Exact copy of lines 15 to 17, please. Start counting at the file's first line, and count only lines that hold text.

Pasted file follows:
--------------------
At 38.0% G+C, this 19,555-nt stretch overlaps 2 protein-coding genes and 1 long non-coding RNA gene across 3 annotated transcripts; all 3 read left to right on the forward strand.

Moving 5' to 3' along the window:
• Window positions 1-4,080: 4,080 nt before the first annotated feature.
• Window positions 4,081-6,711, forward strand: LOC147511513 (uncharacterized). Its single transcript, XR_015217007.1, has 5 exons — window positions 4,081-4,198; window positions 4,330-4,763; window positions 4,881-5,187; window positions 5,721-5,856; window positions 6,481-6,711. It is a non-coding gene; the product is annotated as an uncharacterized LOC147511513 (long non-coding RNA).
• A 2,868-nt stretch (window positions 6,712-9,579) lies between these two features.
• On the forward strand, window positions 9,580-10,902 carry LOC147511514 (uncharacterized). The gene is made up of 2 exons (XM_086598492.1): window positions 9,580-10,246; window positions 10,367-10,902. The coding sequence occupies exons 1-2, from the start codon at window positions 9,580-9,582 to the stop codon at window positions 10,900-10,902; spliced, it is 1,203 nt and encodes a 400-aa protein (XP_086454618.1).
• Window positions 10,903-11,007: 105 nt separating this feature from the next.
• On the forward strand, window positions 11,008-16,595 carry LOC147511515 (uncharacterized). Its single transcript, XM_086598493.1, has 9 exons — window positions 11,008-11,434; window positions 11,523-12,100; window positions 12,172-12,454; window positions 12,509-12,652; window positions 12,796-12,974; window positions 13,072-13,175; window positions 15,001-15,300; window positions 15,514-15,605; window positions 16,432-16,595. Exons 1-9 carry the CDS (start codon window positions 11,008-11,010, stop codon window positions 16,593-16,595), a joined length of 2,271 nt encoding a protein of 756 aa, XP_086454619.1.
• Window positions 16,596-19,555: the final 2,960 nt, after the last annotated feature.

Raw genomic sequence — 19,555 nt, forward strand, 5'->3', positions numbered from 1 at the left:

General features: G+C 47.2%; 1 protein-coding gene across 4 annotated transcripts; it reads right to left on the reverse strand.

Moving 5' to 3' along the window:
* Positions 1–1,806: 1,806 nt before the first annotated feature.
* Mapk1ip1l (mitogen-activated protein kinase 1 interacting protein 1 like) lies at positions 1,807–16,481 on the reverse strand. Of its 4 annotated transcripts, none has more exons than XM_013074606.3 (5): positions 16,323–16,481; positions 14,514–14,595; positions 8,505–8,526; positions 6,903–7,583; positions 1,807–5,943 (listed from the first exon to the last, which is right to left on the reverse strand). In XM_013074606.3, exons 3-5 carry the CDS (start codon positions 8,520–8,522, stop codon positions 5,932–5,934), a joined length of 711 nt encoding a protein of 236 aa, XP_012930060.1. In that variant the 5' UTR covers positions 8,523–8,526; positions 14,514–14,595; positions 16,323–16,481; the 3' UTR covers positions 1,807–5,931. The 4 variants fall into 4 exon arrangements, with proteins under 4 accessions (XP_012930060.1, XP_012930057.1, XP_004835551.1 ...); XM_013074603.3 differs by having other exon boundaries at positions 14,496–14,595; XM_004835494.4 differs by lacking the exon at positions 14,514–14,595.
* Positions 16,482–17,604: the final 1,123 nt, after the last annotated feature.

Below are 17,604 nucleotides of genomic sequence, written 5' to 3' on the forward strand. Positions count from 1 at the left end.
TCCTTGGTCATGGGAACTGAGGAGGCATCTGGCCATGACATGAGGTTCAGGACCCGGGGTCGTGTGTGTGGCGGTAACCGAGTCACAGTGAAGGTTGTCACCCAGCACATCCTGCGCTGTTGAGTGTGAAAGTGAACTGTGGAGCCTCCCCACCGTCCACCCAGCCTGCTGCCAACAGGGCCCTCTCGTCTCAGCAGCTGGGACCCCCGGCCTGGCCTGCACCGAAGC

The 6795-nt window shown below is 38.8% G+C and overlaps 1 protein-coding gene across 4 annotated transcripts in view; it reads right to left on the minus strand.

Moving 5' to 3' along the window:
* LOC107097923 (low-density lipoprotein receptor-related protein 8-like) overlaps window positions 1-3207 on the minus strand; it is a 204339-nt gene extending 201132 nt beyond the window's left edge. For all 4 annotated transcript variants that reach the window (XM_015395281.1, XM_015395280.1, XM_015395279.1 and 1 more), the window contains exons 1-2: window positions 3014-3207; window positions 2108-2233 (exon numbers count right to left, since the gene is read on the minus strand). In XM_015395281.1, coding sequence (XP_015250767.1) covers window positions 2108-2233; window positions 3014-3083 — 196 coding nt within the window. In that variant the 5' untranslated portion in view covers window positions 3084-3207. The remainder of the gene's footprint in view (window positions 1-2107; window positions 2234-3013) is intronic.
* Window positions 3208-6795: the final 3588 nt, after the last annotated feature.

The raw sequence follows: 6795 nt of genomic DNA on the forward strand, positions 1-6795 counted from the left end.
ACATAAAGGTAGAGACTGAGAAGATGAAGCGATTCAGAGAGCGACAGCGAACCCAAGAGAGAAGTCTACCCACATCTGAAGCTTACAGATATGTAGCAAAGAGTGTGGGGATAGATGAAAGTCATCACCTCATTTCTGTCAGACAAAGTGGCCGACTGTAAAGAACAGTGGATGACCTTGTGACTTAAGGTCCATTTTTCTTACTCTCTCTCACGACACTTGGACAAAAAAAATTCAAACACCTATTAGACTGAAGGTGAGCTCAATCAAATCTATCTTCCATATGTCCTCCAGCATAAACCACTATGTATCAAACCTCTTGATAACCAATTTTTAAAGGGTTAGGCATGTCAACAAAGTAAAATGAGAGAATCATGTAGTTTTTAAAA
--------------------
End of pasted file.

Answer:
* Positions 16,482–17,604: the final 1,123 nt, after the last annotated feature.

Below are 17,604 nucleotides of genomic sequence, written 5' to 3' on the forward strand. Positions count from 1 at the left end.
TCCTTGGTCATGGGAACTGAGGAGGCATCTGGCCATGACATGAGGTTCAGGACCCGGGGTCGTGTGTGTGGCGGTAACCGAGTCACAGTGAAGGTTGTCACCCAGCACATCCTGCGCTGTTGAGTGTGAAAGTGAACTGTGGAGCCTCCCCACCGTCCACCCAGCCTGCTGCCAACAGGGCCCTCTCGTCTCAGCAGCTGGGACCCCCGGCCTGGCCTGCACCGAAGC